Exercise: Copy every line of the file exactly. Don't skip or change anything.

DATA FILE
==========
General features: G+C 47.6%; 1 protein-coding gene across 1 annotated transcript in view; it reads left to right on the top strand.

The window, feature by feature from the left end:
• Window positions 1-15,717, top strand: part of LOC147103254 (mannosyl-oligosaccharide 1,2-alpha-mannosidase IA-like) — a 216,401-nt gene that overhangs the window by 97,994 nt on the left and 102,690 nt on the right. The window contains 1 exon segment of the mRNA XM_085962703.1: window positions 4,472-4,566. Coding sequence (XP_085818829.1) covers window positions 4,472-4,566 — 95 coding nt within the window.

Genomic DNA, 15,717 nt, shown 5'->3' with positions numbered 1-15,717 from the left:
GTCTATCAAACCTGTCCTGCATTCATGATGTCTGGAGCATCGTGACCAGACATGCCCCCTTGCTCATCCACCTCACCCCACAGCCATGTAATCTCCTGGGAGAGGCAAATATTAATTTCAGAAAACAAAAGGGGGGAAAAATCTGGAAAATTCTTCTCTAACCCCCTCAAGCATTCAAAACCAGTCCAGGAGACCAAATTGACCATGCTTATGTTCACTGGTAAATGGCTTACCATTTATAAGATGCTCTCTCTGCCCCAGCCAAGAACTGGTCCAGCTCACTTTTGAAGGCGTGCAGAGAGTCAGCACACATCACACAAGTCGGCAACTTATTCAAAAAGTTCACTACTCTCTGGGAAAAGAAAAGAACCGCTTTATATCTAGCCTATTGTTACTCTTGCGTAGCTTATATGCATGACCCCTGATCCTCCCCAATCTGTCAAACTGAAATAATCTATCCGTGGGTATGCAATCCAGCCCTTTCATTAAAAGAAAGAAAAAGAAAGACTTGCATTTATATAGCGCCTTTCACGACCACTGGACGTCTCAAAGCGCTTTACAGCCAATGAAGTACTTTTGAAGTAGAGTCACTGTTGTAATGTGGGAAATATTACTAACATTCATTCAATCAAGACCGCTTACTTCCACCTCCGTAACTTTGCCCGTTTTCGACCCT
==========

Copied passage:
General features: G+C 47.6%; 1 protein-coding gene across 1 annotated transcript in view; it reads left to right on the top strand.

The window, feature by feature from the left end:
• Window positions 1-15,717, top strand: part of LOC147103254 (mannosyl-oligosaccharide 1,2-alpha-mannosidase IA-like) — a 216,401-nt gene that overhangs the window by 97,994 nt on the left and 102,690 nt on the right. The window contains 1 exon segment of the mRNA XM_085962703.1: window positions 4,472-4,566. Coding sequence (XP_085818829.1) covers window positions 4,472-4,566 — 95 coding nt within the window.

Genomic DNA, 15,717 nt, shown 5'->3' with positions numbered 1-15,717 from the left:
GTCTATCAAACCTGTCCTGCATTCATGATGTCTGGAGCATCGTGACCAGACATGCCCCCTTGCTCATCCACCTCACCCCACAGCCATGTAATCTCCTGGGAGAGGCAAATATTAATTTCAGAAAACAAAAGGGGGGAAAAATCTGGAAAATTCTTCTCTAACCCCCTCAAGCATTCAAAACCAGTCCAGGAGACCAAATTGACCATGCTTATGTTCACTGGTAAATGGCTTACCATTTATAAGATGCTCTCTCTGCCCCAGCCAAGAACTGGTCCAGCTCACTTTTGAAGGCGTGCAGAGAGTCAGCACACATCACACAAGTCGGCAACTTATTCAAAAAGTTCACTACTCTCTGGGAAAAGAAAAGAACCGCTTTATATCTAGCCTATTGTTACTCTTGCGTAGCTTATATGCATGACCCCTGATCCTCCCCAATCTGTCAAACTGAAATAATCTATCCGTGGGTATGCAATCCAGCCCTTTCATTAAAAGAAAGAAAAAGAAAGACTTGCATTTATATAGCGCCTTTCACGACCACTGGACGTCTCAAAGCGCTTTACAGCCAATGAAGTACTTTTGAAGTAGAGTCACTGTTGTAATGTGGGAAATATTACTAACATTCATTCAATCAAGACCGCTTACTTCCACCTCCGTAACTTTGCCCGTTTTCGACCCT